Did the Greenpeace “Clean our Cloud” campaign nudge Apple toward a stronger environmental stance?
Greenpeace demands a cleaner iCloud at Apple's corporate campus.
Since April, the environmental organization Greenpeace has had a bull’s-eye on Apple in its campaign to clean up the Internet “Cloud” that stores our music, apps, and photos. It’s accused Apple of using high-carbon “dirty fuels” like coal to power its new data center in North Carolina and has used dramatic pranks and slick videos to get consumers involved.
Last week, members of Greenpeace barricaded themselves in a giant iPod at Apple’s Cupertino headquarters and dressed as giant iPhones to demand a cleaner iCloud. Two days later, in a rare demonstration of transparency, Apple released a detailed statement explaining how its new data center would be 100% green. The whole drama made me curious to learn how the Cloud’s power source and growth could impact the environment.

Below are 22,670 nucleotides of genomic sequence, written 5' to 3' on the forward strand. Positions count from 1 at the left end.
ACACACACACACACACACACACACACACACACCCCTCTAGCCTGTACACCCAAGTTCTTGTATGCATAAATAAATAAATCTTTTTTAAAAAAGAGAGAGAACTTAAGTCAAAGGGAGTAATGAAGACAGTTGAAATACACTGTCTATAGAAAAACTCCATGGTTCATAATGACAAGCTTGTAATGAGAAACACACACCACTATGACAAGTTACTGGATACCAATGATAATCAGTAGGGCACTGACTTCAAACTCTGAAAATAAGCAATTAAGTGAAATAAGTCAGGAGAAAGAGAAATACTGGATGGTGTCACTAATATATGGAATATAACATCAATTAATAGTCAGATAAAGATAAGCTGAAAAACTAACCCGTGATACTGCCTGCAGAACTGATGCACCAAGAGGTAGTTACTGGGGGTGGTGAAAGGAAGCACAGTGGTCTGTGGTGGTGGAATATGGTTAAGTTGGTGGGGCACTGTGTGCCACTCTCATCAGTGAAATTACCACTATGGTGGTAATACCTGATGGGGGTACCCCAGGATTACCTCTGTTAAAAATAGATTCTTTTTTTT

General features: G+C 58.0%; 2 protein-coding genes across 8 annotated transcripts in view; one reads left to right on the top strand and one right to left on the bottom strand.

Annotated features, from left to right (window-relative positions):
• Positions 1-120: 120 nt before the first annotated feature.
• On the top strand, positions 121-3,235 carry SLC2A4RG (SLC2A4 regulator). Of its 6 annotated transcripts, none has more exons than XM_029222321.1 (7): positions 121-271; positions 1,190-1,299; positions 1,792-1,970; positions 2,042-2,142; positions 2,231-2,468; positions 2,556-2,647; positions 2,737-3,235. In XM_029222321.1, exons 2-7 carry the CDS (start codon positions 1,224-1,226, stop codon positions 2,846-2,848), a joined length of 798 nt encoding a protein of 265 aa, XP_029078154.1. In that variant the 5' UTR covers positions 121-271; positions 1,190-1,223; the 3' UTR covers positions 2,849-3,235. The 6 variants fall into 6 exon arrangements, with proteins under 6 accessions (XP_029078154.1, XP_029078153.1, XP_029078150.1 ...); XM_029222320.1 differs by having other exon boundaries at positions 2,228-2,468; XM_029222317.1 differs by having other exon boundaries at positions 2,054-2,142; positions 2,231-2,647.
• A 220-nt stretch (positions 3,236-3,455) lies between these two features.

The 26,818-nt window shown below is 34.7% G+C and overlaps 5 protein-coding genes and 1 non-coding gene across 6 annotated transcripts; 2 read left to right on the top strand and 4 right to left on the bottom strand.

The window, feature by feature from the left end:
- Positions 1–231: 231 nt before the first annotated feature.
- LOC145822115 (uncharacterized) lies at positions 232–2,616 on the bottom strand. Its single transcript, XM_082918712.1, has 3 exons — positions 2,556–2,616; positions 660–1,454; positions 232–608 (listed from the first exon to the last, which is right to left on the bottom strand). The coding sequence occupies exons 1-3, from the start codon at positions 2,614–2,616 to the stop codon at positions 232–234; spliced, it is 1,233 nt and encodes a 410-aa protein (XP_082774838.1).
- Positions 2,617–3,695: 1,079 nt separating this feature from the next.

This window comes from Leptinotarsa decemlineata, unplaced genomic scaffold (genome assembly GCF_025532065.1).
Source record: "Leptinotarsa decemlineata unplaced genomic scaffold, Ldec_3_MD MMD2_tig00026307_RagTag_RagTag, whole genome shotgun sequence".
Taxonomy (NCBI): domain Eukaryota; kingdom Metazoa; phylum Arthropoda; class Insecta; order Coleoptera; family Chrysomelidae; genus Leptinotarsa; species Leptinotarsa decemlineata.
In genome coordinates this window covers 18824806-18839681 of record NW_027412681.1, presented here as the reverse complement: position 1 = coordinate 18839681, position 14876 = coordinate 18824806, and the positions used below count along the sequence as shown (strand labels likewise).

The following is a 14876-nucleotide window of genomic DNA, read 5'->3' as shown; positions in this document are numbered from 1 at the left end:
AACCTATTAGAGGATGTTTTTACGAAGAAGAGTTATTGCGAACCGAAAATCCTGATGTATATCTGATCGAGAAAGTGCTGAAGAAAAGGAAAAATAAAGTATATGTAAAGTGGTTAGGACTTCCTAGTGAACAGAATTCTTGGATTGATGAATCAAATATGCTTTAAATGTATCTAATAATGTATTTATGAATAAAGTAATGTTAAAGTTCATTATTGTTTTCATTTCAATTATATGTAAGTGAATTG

The “Bloom Box” may be moving one step closer to affordability at Caltech — but is it even close to tipping point for the mass market?
Caltech needed more generation capacity to meet the demands of its energy-intensive research.
Sunnyvale-based Bloom Energy made a big splash in 2010 when it came out of stealth mode – on the CBS program 60 Minutes no less – and announced its high-efficiency fuel cell, spawned by a NASA project for Mars. It has earned an impressive roster of clients including Google, eBay and Walmart.
But beyond the inevitable skeptics, the really big catch? “Bloom Boxes,” as the fuel cells have been dubbed, have a price tag of around $700,000. Hardly affordable for all but the largest companies with plenty of cash.
Yet California Institute of Technology, the private research university generally known as Caltech, had twenty Bloom Boxes installed on its Pasadena campus in 2010. Each box now produces 100 kilowatts of electricity for a total of two megawatts capacity; or 17% of the university’s electricity demand.